While it’s fair to say that I didn’t start my vacation knitting as we pulled out of the driveway, I did have a lot of time on my hands, so I got a lot of knitting done (insert cheering crowd noise here – or is that just me cheering?). Ten days on the road will do that for you. [There are a few pictures here if you want some non-knitting vacation photos, including lobster – ed.]
I had big plans to visit all kinds of New England yarn shops. If that sounds like a great vacation to you, here are a few words of advice: call ahead. Is the shop still there? Sadly, Cottage Craft fled Freeport in the face of rampant consumerism. Will the shop be open when you arrive? Bartlett Yarns is only open during the week – do these people have lives or something? This sign was worth the trip, though. Wool is also gladly received here, after all.
Furthermore, you and your traveling companion should have a mutual understanding of your itinerary – Halcyon Yarns fell by the wayside in our earnestness to reach lobster roll nirvana by dinnertime, and due to a tragic misunderstanding, I was under the impression that backtracking just 9 miles (plus shopping time) would put us woefully behind schedule in our quest to reach points north at a reasonable hour. When your husband says “It will take five hours to get there”, confirm that this is five hours from where you are, not five hours from the Maine border, two hours behind you.
But there was indeed stash enhancement, on a decorous scale. I was completely smitten with Green Mountain Spinnery, and loved my tour, personally guided by David (“well, if you won’t be around later, how about now?”). You should know that even though the Spinnery has a carder bigger than a Volkswagen Beetle, your house is bigger than their building. I have a really
small cute house, and my house is bigger. Why I am not using all of this space to make yarn, I don’t know. I would put this bumpersticker on my car, though.
Thanks to the Interweb, even though I stubbornly refuse to learn to spin, I knew all about carding and setting twist. David was impressed, in a laid-back Vermont-y kind of way. I was impressed because they make a lot of yarn for such a small space, and they use machines, but once you see how important the expert human eye is to their process, it will make you want to buy out the shop. Someone made this yarn for you to knit with – who are you to say no? I contented myself with some Cotton Comfort to make lacy socks from the Green Mountain Spinnery Knitting Book.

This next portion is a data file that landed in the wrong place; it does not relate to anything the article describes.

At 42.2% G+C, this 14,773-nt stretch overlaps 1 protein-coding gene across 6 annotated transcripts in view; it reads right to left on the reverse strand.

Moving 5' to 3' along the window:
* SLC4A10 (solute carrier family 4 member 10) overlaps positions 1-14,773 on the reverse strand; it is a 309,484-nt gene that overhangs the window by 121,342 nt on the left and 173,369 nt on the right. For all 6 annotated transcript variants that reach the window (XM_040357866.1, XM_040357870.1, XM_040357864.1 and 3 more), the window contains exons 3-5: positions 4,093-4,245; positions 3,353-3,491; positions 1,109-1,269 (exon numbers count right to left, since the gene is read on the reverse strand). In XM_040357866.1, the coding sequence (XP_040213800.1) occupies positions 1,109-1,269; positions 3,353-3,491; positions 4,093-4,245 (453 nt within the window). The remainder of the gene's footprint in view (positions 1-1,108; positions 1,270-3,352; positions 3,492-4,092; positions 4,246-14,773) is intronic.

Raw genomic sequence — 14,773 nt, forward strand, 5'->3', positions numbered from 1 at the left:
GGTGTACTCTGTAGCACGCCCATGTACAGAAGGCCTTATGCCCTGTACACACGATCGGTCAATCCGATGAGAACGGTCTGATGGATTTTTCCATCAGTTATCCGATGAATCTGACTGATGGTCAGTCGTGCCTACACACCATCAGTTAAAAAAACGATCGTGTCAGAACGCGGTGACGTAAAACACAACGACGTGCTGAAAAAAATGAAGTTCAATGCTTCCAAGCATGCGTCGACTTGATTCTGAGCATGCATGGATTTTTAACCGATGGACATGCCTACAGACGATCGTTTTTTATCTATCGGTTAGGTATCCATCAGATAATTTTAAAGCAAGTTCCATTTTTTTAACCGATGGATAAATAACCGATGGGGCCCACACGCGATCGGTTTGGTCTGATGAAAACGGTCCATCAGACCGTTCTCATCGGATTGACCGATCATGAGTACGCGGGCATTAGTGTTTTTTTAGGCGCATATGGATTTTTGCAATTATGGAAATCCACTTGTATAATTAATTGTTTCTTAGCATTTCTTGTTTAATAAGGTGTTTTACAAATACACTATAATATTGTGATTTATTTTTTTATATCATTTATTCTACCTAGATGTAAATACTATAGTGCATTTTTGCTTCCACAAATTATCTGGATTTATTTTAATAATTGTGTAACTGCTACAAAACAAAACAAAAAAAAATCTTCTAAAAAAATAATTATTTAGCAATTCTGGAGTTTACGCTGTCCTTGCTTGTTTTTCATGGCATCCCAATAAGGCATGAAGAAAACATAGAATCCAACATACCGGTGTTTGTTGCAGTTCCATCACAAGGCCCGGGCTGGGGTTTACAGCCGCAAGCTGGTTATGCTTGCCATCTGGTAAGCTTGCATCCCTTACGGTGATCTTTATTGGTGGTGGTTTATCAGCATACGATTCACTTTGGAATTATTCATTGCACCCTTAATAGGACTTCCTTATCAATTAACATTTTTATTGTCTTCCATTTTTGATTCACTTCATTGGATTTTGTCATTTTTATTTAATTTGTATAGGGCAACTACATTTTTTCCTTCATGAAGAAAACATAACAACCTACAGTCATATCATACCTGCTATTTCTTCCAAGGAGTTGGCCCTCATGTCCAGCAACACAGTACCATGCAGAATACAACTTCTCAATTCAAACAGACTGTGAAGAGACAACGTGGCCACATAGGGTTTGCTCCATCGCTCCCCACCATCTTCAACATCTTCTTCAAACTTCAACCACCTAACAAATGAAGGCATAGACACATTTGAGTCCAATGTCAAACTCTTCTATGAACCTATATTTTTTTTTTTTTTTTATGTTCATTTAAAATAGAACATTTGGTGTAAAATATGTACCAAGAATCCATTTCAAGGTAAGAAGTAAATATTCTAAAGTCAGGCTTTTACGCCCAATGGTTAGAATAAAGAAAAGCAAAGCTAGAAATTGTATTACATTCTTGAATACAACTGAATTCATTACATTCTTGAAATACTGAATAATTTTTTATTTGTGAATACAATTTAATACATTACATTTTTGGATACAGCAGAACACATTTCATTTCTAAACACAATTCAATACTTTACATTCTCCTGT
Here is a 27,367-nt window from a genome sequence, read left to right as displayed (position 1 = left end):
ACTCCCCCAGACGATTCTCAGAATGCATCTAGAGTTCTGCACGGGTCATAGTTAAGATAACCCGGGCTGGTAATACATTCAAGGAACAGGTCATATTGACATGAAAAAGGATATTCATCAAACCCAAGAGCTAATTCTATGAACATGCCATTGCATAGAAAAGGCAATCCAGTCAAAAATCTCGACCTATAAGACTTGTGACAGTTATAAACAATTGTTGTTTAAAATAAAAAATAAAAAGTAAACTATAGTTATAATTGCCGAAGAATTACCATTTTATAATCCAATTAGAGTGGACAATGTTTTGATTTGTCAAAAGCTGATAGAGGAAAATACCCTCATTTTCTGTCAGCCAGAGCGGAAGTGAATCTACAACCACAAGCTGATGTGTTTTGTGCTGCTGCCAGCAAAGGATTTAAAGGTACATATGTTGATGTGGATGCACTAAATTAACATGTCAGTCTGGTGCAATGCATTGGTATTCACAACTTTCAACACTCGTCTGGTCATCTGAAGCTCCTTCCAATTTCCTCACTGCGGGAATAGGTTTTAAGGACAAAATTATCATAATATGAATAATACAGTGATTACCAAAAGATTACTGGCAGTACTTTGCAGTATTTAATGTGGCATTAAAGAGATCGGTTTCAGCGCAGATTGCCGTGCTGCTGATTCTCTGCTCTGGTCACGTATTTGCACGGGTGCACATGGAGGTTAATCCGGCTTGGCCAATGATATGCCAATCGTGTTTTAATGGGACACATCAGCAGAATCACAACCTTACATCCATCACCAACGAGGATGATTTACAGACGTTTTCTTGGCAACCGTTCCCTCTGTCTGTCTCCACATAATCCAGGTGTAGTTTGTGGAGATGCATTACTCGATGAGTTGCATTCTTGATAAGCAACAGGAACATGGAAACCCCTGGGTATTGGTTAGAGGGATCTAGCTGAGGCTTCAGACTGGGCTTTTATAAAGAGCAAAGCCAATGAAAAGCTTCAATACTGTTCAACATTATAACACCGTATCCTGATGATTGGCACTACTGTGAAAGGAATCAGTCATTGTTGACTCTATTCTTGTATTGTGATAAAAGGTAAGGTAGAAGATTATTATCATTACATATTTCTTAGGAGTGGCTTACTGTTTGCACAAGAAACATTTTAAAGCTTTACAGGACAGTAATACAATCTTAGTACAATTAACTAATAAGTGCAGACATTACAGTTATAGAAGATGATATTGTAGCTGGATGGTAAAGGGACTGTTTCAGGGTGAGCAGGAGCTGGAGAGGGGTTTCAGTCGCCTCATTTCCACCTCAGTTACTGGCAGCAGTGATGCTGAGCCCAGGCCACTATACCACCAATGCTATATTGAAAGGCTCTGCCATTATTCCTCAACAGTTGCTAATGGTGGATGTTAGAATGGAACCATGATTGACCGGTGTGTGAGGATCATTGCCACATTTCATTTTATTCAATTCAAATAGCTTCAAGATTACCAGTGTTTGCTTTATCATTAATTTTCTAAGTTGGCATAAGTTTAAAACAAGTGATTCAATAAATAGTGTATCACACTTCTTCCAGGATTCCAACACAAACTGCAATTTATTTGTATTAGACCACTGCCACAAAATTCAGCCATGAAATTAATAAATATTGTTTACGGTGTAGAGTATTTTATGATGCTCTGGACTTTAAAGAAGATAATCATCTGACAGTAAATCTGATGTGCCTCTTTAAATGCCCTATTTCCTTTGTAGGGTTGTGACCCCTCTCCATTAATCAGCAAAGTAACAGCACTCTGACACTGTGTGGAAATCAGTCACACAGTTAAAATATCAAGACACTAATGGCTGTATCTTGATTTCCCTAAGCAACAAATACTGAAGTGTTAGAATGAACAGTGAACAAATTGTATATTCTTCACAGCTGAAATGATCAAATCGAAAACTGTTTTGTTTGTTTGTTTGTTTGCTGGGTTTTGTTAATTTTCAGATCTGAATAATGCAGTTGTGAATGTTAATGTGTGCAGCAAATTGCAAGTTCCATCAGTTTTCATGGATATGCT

Thankfully, even though I do not spin, there are those who will spin with me in mind – not too long after we discovered Halcyon Yarn had been left behind in error, we stumbled upon the Purple Fleece, a shop so out of the way I worried no other people would find it, but with handspun like this, it’s worth seeking out.
So far, it’s been all about the stashing – here’s proof of the knitting. When we last left the Cabled Rib sweater, I had been doggedly working away on it, and [shh!] had made a few errors in the seemingly simple pattern – I’m sure this never happens to you. I was disenchanted with my lack of skill and wondering if I should rip it all out and start again. Here is how I know my knitting skills are growing: I picked it back up after my hiatus, looked it over, and fixed the errors – all of them. Why not? I had all the time in the world as the RV rolled down the road, so who cares if I spend an hour figuring out why a rib looks funny or a cable twist has gone astray? For ten whole days, it was about the process, and it was good (see? it’s longer, too – actual progress in addition to improvements).
My knitting also went sightseeing: the sweater saw most of New England, and this photo was taken at Lake Meacham in the Adirondacks, and the finished Opal sock waved hello to Niagara Falls. I’ll let you in on a little secret – it was too hot and cramped to keep trying the sock on as I got close to the end, so it’s a little short. I’m going to have to pick out the bindoff and fix that by knitting more – and I’m looking forward to the fix.